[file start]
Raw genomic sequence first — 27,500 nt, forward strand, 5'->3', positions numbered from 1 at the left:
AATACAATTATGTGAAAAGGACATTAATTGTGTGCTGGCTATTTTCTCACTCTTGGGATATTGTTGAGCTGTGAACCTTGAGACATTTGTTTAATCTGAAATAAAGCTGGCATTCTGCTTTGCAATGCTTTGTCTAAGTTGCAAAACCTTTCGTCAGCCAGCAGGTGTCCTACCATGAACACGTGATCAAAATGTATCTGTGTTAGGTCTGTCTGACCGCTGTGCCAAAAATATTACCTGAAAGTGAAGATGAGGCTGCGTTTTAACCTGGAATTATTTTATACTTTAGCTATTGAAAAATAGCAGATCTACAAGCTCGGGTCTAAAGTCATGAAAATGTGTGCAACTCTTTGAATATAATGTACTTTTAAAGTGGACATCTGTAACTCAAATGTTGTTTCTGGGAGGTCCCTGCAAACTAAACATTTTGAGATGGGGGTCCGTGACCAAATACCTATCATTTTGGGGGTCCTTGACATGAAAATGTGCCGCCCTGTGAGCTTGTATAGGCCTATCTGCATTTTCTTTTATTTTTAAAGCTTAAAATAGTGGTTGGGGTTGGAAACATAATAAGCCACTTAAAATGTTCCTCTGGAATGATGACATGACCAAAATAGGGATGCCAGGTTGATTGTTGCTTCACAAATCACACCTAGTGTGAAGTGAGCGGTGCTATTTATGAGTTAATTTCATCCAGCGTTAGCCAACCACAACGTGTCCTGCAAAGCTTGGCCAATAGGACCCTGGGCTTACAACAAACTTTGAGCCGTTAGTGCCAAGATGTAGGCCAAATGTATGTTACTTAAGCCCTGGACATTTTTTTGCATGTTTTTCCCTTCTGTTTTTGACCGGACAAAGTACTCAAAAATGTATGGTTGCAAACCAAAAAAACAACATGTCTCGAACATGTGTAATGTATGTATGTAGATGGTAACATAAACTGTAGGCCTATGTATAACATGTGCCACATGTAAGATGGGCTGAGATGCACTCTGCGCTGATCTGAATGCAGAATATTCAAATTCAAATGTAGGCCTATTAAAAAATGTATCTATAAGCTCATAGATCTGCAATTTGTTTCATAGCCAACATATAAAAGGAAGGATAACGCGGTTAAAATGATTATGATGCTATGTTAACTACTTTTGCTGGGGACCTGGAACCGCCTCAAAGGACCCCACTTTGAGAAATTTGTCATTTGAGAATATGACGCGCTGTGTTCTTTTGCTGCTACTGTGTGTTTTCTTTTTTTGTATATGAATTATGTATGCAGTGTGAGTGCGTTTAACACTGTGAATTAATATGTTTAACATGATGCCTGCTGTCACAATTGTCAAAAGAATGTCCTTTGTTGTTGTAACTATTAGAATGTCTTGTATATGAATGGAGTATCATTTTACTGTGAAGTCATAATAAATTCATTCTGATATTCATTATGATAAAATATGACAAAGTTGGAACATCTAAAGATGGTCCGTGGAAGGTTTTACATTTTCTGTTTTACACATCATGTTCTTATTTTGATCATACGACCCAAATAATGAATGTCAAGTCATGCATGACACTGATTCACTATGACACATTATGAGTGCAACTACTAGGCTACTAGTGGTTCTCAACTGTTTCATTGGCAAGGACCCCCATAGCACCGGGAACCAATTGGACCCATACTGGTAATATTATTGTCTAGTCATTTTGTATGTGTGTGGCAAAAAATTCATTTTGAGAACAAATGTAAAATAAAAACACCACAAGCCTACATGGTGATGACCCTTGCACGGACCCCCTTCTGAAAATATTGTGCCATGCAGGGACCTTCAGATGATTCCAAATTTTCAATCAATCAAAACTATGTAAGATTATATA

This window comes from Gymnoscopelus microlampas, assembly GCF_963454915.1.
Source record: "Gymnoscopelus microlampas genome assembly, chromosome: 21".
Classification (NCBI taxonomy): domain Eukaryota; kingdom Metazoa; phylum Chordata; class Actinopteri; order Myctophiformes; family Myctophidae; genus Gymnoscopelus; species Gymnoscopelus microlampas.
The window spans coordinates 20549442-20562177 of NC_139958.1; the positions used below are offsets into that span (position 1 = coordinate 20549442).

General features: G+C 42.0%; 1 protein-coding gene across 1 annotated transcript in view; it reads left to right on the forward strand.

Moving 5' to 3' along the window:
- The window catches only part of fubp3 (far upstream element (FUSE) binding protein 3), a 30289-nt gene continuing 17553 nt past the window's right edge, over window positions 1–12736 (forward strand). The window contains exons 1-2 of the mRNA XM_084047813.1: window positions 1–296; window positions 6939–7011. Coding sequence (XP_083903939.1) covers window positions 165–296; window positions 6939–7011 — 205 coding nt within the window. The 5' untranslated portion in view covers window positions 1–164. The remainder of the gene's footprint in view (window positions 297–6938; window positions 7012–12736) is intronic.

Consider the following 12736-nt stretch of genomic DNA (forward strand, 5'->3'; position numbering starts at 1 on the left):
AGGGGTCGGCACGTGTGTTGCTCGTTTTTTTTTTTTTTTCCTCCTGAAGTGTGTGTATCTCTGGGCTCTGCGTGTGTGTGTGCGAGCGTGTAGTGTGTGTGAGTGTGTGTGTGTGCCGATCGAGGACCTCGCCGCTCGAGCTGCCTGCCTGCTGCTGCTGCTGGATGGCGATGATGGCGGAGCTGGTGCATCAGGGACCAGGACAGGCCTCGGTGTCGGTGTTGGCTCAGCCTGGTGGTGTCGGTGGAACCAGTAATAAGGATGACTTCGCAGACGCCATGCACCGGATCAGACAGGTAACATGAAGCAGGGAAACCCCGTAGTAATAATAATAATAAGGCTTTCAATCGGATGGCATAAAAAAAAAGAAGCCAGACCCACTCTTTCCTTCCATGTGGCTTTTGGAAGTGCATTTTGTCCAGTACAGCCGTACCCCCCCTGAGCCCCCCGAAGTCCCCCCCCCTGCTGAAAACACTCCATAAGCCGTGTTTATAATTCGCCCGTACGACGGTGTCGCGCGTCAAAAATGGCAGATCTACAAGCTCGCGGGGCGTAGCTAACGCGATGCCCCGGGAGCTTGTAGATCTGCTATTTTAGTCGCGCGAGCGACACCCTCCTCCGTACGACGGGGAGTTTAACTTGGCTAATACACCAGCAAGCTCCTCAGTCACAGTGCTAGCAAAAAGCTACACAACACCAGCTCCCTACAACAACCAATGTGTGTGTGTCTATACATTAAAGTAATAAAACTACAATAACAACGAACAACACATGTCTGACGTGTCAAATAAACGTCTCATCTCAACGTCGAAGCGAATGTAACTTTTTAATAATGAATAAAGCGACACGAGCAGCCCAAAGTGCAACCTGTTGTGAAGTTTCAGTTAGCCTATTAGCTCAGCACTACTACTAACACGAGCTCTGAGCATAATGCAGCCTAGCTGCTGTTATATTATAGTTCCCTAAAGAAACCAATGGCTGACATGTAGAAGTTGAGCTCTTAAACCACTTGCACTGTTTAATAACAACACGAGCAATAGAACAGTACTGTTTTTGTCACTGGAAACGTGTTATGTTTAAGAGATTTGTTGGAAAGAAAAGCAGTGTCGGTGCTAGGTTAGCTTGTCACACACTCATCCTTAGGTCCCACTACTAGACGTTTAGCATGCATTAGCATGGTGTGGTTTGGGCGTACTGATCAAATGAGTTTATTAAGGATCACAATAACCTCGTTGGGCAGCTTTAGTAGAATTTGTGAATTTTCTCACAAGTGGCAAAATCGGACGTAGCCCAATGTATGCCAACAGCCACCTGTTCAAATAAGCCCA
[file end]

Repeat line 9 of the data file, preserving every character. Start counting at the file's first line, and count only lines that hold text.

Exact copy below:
- The window catches only part of fubp3 (far upstream element (FUSE) binding protein 3), a 30289-nt gene continuing 17553 nt past the window's right edge, over window positions 1–12736 (forward strand). The window contains exons 1-2 of the mRNA XM_084047813.1: window positions 1–296; window positions 6939–7011. Coding sequence (XP_083903939.1) covers window positions 165–296; window positions 6939–7011 — 205 coding nt within the window. The 5' untranslated portion in view covers window positions 1–164. The remainder of the gene's footprint in view (window positions 297–6938; window positions 7012–12736) is intronic.